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Math Help - Improper Integrals

  1. #1
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    Improper Integrals

    The question is read
    integrate---

    int(0 to infinity) (e^-x)(sinx)

    So i first expressed this as a limit where

    limit A approaching infinity (int 0 to A)(e^-x)(sinx).

    I integrated by parts twice to find that int of (e^-x)(sinx) = (e^-x (-sinx-cosx))/2

    But now i am stuck on solving the limit itself. Any help is appreciated Thanks in advance
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  2. #2
    Senior Member yeKciM's Avatar
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    Quote Originally Posted by dreamx20 View Post
    The question is read
    integrate---

    int(0 to infinity) (e^-x)(sinx)

    So i first expressed this as a limit where

    limit A approaching infinity (int 0 to A)(e^-x)(sinx).

    I integrated by parts twice to find that int of (e^-x)(sinx) = (e^-x (-sinx-cosx))/2

    But now i am stuck on solving the limit itself. Any help is appreciated Thanks in advance
    for integrating by parts how did u chose your  u and  dv ???

     \displaystyle \int _0 ^{\infty} e^{-x} \sin {x} \; dx = \frac {1}{2}


    P.S. u can use formula :

     \displaystyle \int e^{(\alpha x)} \sin {(\beta x)} \; dx = \frac {e^{(\alpha x)} (-\beta \cos(\beta x) +\alpha \sin {(\beta x)})}{\alpha^2 + \beta^2}=-\frac{1}{2} e^{-x} (\sin{x} +\cos {x}) +C

    and just put limits
    Last edited by yeKciM; August 10th 2010 at 09:52 AM.
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  3. #3
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    sorry the actual question read int (from 0 to infinity) 2(e^-x)sin(x) which was integrated by parts again twice..cause we did not learn the identity for the course. where u=sinx and v=e^-x...

    I still havent figured this question out and its driving me nuts...please help
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  4. #4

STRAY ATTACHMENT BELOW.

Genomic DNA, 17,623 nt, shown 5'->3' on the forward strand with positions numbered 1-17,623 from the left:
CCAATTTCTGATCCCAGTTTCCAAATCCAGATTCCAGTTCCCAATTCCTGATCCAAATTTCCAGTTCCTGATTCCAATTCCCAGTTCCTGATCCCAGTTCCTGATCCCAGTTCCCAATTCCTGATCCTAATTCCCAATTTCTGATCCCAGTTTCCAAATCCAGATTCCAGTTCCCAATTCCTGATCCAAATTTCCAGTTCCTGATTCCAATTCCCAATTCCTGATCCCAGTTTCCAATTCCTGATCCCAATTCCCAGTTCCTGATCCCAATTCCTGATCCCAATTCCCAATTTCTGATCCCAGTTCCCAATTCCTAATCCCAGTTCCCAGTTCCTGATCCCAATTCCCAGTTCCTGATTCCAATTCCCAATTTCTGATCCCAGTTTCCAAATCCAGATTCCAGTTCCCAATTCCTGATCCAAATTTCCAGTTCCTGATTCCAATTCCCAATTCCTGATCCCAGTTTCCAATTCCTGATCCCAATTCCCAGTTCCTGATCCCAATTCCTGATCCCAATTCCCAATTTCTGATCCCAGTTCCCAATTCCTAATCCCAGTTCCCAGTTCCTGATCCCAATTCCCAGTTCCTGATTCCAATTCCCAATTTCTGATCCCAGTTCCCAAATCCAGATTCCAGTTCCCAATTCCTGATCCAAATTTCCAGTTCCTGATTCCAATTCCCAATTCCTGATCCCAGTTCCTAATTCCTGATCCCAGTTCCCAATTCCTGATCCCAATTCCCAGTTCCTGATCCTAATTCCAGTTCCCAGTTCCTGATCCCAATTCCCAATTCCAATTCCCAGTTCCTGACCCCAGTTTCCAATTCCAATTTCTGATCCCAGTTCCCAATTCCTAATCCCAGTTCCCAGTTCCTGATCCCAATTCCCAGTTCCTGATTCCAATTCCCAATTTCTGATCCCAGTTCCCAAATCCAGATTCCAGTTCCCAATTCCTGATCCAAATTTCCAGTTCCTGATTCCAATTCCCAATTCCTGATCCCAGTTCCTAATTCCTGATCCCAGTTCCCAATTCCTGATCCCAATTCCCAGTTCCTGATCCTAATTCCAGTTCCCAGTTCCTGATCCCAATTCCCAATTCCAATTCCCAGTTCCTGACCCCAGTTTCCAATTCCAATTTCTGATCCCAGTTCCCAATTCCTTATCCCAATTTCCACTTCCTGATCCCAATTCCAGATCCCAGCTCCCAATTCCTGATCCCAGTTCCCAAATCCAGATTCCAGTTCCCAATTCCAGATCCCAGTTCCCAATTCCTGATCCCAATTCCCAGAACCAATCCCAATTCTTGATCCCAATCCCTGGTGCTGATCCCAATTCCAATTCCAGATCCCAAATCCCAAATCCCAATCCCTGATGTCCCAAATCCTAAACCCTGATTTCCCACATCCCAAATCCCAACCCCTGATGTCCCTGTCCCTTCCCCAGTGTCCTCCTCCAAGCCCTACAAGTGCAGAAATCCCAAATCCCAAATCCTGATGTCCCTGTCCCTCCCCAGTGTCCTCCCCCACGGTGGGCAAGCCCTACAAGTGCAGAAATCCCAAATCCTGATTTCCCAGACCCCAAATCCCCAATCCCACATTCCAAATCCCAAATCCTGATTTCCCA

Senior Member AllanCuz's Avatar
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    Quote Originally Posted by dreamx20 View Post
    sorry the actual question read int (from 0 to infinity) 2(e^-x)sin(x) which was integrated by parts again twice..cause we did not learn the identity for the course. where u=sinx and v=e^-x...

    I still havent figured this question out and its driving me nuts...please help
    That is the method of "by parts" which you can readily google. There is nothing complicated with that approach; simply select the appropriate U' and dV' and be on your way. Here is another approach known as "complexifying the integral"

     2 \int_0^{ \infty } e^{ -x } sin(x) dx

     2 \int_0^{ \infty } Re [  e^{ -x } ( i cosx - sinx ) ]  dx

     2 \int_0^{ \infty } Re [  e^{ -x } ( ie^{- ix} ) ]  dx

     2 \int_0^{ \infty } Re [ ( ie^{- ix - x} ) ]  dx

     2 Re ( \int_0^{ \infty } ie^{-x( i + 1 )}    dx )

     2 Re ( - i \frac{ e^{ -x(i+1) }}{1+i} )

     2 Re ( - i \frac{ e^{ -x(i+1) }}{1+i} * \frac{1-i}{1-i})

     2 Re ( - i \frac{ (1-i) e^{ -x(i+1) }}{2} )

     2 Re ( - i \frac{ (1-i) }{2} e^{-x} e^{-xi} )

     2 Re ( - \frac{ (1+i) }{2} e^{-x} e^{-xi} )

     2 Re ( - \frac{ (1+i) }{2} e^{-x} [ cosx - isinx ] )

     2 Re ( - e^{-x} \frac{cosx-isinx}{2} - i e^{-x} \frac{cosx-isinx}{2} )

     -( e^{-x} cosx + e^{-x} sinx )

    Evaluate the above at the given bounds to find the answer
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  5. #5
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    The way to do it by parts is this


    [LaTeX ERROR: Convert failed]
    [LaTeX ERROR: Convert failed] (here I've used your choice for [LaTeX ERROR: Convert failed] and [LaTeX ERROR: Convert failed] )
    [LaTeX ERROR: Convert failed] (here I've used,  u = e^{-x} and dv = \cos(x)\; dx)

    This gives us

    [LaTeX ERROR: Convert failed]

    Taking the limit as x approaches \infty, we get 0 because the exponential goes to 0 while the trig functions keep cycling between -1 and 1.
    Plugging in 0 gives us -(0+1) = -1

    So in the end the integral should be 0-(-1) = 1
    Last edited by Vlasev; August 10th 2010 at 06:49 PM.
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  6. #6
    MHF Contributor chisigma's Avatar
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    In any table of Laplace Tranforms You find...

    \displaystyle \mathcal{L} \{\sin t \} = \int_{0}^{\infty} e^{- s t}\ \sin t\ dt = \frac{1}{1+s^{2}} , \Re (s) > 0 (1)

    ... so that setting in (1) s=1 You have...

    \displaystyle \int_{0}^{\infty} e^{- t}\ \sin t\ dt = \frac{1}{2} (2)

    Kind regards

    \chi \sigma
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